I can't really ever think of a time when I would use git merge rather than git rebase and not want to have a commit show up. Is there any way to configure git to have fast forwarding off by default? The fact that there's an --ff option would seem to imply that there's a way, but I can't seem to find it in the documentation.

  • 3
    I use merge all the time for branches when haven't made any commits off their remote in order to fast-forward them. It seems the simplest and safest way to do this. I'm curious, you obviously have a use case. Why would you ever want to create a merge commit where there are no commits on one side of the branch? – CB Bailey Mar 23 '10 at 13:44
  • 12
    I use branches to create a logical grouping of commits. So if I make a merge, it's basically a way to say "these commits go together". You can almost think of it as a poor man's interactive rebase and squash. :-) – Jason Baker Mar 23 '10 at 14:48
  • 13
    Turning off fast forwarding is extremely useful, particularly when following a model like A successful Git branching model – Steiny Sep 19 '12 at 3:31
  • 2
    Please change the accepted answer for this to Eric Platon's answer stackoverflow.com/a/6810687/3408 - I did the steps in the accepted answer, then realised that it was only for the master branch in the current repository, which is silly. – rjmunro Oct 2 '15 at 9:12
  • 2
    @jpmc26 Each to their own I guess. I happen to disagree with that article. Finding the two parents of a merge commit is not hard and tells you exactly what the changes were. Then you can take those changes and do a "rebase onto" some other branch. With the flat model you have to manually find and cherry pick. We choose to embrace branching. Sure it is complex when looking at the entire tree but that is the reality, multiple changes occurring in parallel. Flattening everything just hides what really happened. – Steiny Apr 7 '16 at 22:15
up vote 249 down vote accepted

Yes, there is --no-ff. You can configure merge options per branch, e.g.

git config branch.master.mergeoptions  "--no-ff"

adds the following to your $(REPO)/.git/config file:

[branch "master"]
    mergeoptions = --no-ff

Footnote: speaking of my experience, I eventually found switching fast-forward to off was mostly helpful for git newcomers - however once the feel for workflows and concepts start to sink in you definitely want to avoid blurring your log graph with tons of pointless 'merged remote ..blarf' type commits.

  • 125
    Learning git is a bit like mountain climbing; but instead of starting with small cliffs and progressing to tougher ones, git makes you climb the same mountain again and again, only to fall at different heights each time, every time just as surprised that the lifeline wasn't attached. – conny Mar 23 '10 at 15:52
  • 10
    @Thomas: Yes; git pull is git fetch + git merge. – Michelle Tilley Sep 4 '10 at 22:08
  • 8
    This looks good, but is there any way to do it globally, for all branches, instead of having to set it up for every branch? – bwinton Mar 10 '11 at 15:25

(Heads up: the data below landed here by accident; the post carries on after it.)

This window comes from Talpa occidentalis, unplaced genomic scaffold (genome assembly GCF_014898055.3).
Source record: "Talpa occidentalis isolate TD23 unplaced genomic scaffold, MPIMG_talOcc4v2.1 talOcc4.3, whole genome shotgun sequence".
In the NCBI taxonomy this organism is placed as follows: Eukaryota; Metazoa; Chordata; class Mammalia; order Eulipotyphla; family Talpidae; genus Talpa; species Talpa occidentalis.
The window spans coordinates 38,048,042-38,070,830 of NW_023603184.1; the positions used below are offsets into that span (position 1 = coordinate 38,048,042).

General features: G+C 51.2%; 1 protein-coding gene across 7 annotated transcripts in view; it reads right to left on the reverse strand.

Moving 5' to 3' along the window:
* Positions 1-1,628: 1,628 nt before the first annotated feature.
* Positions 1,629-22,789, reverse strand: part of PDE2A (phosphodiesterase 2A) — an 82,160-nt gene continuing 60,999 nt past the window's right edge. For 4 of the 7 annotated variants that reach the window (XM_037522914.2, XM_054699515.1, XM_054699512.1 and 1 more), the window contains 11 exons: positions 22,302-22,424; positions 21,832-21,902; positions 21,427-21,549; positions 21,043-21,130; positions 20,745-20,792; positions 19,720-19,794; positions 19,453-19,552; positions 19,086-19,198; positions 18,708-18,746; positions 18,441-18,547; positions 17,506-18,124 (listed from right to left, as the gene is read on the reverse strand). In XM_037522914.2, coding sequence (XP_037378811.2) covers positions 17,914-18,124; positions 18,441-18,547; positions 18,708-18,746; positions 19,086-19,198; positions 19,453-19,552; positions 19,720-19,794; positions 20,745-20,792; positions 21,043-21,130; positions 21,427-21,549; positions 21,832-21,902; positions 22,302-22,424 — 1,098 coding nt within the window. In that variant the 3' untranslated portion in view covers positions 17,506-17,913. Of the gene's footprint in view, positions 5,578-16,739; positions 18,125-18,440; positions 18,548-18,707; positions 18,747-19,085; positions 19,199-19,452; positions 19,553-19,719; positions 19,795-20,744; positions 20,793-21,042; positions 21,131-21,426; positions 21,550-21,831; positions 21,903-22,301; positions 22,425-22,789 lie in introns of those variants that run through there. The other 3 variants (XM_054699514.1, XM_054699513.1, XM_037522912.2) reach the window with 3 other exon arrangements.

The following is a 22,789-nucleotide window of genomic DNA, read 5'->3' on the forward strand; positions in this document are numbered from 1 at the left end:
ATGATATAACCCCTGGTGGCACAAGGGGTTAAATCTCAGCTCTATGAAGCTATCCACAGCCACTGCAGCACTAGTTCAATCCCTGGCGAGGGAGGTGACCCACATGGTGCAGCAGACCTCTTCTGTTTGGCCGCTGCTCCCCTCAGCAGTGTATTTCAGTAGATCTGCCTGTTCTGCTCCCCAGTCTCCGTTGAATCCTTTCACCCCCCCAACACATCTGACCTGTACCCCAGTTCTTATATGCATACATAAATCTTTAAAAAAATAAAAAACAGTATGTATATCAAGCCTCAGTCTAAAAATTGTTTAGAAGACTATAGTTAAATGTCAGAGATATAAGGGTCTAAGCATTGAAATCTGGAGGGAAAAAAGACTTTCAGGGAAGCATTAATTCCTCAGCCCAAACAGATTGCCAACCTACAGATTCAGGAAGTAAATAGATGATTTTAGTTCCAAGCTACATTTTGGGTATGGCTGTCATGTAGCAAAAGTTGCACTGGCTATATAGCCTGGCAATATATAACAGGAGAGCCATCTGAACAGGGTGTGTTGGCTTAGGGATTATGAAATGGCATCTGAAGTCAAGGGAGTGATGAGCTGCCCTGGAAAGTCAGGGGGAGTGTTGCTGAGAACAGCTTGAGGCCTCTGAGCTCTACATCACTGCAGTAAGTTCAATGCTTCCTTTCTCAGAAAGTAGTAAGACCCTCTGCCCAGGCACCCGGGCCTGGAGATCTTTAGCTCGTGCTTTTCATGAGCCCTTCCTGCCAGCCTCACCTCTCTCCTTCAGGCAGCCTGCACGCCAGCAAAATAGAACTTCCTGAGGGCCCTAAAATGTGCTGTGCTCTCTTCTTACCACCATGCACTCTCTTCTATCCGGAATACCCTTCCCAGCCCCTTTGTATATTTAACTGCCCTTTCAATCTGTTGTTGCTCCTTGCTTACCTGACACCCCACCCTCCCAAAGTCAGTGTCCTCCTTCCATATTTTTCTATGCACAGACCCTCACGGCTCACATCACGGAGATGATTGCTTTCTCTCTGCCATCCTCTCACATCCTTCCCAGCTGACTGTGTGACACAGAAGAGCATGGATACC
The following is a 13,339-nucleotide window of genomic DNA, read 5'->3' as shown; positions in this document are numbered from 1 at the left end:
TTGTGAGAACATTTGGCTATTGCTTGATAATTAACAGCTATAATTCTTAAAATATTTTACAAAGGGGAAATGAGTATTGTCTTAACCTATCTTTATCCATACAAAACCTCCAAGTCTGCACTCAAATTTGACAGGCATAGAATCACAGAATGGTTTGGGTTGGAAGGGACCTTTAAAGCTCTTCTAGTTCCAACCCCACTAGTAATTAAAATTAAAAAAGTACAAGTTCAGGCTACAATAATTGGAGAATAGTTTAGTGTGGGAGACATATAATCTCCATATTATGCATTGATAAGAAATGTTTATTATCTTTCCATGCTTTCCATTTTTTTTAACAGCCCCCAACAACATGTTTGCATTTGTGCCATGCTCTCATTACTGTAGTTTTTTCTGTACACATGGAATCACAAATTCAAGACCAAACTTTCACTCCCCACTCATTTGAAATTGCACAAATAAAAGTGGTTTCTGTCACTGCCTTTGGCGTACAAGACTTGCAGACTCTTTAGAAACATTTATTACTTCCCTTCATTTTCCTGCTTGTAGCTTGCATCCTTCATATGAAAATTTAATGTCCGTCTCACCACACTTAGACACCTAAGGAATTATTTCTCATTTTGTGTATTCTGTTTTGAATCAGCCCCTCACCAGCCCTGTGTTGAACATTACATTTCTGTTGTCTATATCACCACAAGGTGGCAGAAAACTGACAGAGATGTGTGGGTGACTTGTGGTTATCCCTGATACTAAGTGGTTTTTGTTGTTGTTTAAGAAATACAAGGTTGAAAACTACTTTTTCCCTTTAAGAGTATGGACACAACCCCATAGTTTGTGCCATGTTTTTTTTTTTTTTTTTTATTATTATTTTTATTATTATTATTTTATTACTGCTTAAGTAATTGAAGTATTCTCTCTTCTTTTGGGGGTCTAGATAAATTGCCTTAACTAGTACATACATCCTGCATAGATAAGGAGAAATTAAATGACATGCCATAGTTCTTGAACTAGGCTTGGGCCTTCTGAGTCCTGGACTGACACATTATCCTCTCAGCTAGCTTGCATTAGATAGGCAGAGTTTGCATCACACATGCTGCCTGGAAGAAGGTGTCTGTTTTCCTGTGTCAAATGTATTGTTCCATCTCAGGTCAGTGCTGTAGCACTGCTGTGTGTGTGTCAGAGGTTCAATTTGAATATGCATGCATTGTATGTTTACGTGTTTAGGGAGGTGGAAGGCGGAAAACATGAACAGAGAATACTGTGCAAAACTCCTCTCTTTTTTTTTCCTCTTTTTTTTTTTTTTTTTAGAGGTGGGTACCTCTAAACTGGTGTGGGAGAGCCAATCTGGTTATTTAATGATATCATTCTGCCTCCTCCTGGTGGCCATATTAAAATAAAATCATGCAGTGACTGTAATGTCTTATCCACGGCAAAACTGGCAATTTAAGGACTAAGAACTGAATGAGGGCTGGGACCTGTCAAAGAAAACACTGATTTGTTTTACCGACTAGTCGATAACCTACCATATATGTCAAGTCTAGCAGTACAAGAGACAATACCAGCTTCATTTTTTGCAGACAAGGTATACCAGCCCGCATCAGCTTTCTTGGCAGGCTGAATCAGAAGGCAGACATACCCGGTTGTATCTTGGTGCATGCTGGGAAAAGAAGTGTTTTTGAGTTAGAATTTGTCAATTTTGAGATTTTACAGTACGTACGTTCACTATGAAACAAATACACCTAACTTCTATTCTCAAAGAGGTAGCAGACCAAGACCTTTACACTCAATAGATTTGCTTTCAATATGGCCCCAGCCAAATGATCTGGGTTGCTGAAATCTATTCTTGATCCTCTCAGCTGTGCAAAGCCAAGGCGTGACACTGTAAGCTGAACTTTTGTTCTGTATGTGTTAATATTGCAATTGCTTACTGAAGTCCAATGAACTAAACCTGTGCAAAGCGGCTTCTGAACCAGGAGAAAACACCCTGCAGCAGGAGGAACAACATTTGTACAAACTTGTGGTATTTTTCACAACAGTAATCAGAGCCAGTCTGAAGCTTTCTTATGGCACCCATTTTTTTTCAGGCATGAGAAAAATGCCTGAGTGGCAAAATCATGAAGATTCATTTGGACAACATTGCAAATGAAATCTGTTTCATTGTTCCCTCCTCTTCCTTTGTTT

• 33
    Beware of the dragons. This option is dangerous just as @Thomas said... Every git pull creates merge commit. git pull --ff doesn't override the mergeoptions=no-ff in git config. – Dalibor Filus Sep 15 '11 at 10:59
  • 12
    What if I'm just tired of typing git merge --no-ff (branchname)? And I want git pull to function as it always has? – Dogweather Feb 4 '15 at 7:10

It seems there is still a pending question in the thread: How to do it globally (i.e. for all branches) ? For the records, we can use the following:

git config --add merge.ff false

...to make it apply to all branches in the current repository. To make it apply to all branches in all repositories where someone has not run it without the --global option (local settings override global) run this:

git config --global --add merge.ff false

From the documentation:

By default, git does not create an extra merge commit when merging a commit that is a descendant of the current commit. Instead, the tip of the current branch is fast-forwarded. When set to false, this variable tells git to create an extra merge commit in such a case (equivalent to giving the --no-ff option from the command line). When set to only, only such fast-forward merges are allowed (equivalent to giving the --ff-only option from the command line).

  • 16
    Note: merge.ff was introduced in Git 1.7.6. It is not effective in older versions. – Chris Johnsen Jul 25 '11 at 4:06
  • 2
    For people using Git 1.7.6, this is the best and simplest solution. – Ryan Lundy Aug 31 '11 at 17:07
  • 20
    I'm using this together with an alias puff = "pull --ff --ff-only" – stigi Jun 27 '12 at 10:02
  • 10
    Theres is also (now, see git-scm.com/docs/git-config) the option pull.ff which can be set to only, which will do the same as the alias. – jotomo Dec 13 '14 at 14:32
  • 1
    Thank you, @jotomo. That feature is available from Git v2.0.0 (from commit b814da891e8261b909fc5d9fb07b4e8b13989c2d). – Eric Platon Dec 15 '14 at 0:22

Reading the thread of answers I ended up using the following two options

git config --global pull.ff only # Disallows non ff merges on pull. Overrides merge.ff when pulling
git config --global merge.ff false # even create extra merge commit when fast forward merge would be possible

Only loosely related I've also found this setting avoids trouble during pull

git config --global pull.rebase # set up pull to rebase instead of merge

Your Answer

By clicking "Post Your Answer", you acknowledge that you have read our updated terms of service, privacy policy and cookie policy, and that your continued use of the website is subject to these policies.

Not the answer you're looking for? Browse other questions tagged or ask your own question.